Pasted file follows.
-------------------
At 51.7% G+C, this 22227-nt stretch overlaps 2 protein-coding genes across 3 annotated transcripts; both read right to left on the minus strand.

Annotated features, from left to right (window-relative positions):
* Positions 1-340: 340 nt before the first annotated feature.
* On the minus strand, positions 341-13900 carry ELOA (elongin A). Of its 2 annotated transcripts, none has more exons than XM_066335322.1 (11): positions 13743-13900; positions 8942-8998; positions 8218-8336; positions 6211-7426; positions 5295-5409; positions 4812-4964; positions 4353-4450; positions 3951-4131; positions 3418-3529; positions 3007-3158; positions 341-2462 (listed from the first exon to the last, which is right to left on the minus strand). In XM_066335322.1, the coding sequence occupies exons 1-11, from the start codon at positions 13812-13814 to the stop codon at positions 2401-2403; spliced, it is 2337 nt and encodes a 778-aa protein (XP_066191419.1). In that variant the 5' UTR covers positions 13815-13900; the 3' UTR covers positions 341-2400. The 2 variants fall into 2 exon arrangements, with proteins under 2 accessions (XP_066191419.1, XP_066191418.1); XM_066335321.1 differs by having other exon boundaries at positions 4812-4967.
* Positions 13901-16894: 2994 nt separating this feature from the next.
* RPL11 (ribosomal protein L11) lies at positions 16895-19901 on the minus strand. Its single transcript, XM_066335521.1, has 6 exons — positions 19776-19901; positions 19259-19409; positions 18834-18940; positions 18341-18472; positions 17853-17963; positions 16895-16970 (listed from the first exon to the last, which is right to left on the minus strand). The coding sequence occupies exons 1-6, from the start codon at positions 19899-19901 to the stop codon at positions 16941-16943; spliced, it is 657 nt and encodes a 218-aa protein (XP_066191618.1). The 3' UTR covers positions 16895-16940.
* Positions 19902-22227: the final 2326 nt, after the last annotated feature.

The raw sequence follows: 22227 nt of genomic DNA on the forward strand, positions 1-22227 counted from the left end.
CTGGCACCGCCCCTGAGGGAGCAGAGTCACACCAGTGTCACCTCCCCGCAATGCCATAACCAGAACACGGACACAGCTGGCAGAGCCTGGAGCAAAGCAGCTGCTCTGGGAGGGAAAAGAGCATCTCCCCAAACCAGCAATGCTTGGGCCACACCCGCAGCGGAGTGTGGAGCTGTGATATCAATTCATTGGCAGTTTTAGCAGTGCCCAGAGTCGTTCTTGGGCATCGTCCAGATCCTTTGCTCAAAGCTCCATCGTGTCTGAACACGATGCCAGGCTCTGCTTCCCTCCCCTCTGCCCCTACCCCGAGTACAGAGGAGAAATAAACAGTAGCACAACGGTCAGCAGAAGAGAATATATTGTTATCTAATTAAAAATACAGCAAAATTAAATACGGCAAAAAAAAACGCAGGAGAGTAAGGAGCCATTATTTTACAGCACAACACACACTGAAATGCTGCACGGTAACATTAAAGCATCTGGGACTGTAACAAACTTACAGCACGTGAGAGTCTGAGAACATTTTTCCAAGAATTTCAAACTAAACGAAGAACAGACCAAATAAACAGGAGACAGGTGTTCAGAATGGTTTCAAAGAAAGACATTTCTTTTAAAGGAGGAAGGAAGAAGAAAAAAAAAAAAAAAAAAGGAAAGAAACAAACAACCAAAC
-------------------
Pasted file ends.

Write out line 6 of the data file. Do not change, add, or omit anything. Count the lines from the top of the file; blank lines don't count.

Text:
* RPL11 (ribosomal protein L11) lies at positions 16895-19901 on the minus strand. Its single transcript, XM_066335521.1, has 6 exons — positions 19776-19901; positions 19259-19409; positions 18834-18940; positions 18341-18472; positions 17853-17963; positions 16895-16970 (listed from the first exon to the last, which is right to left on the minus strand). The coding sequence occupies exons 1-6, from the start codon at positions 19899-19901 to the stop codon at positions 16941-16943; spliced, it is 657 nt and encodes a 218-aa protein (XP_066191618.1). The 3' UTR covers positions 16895-16940.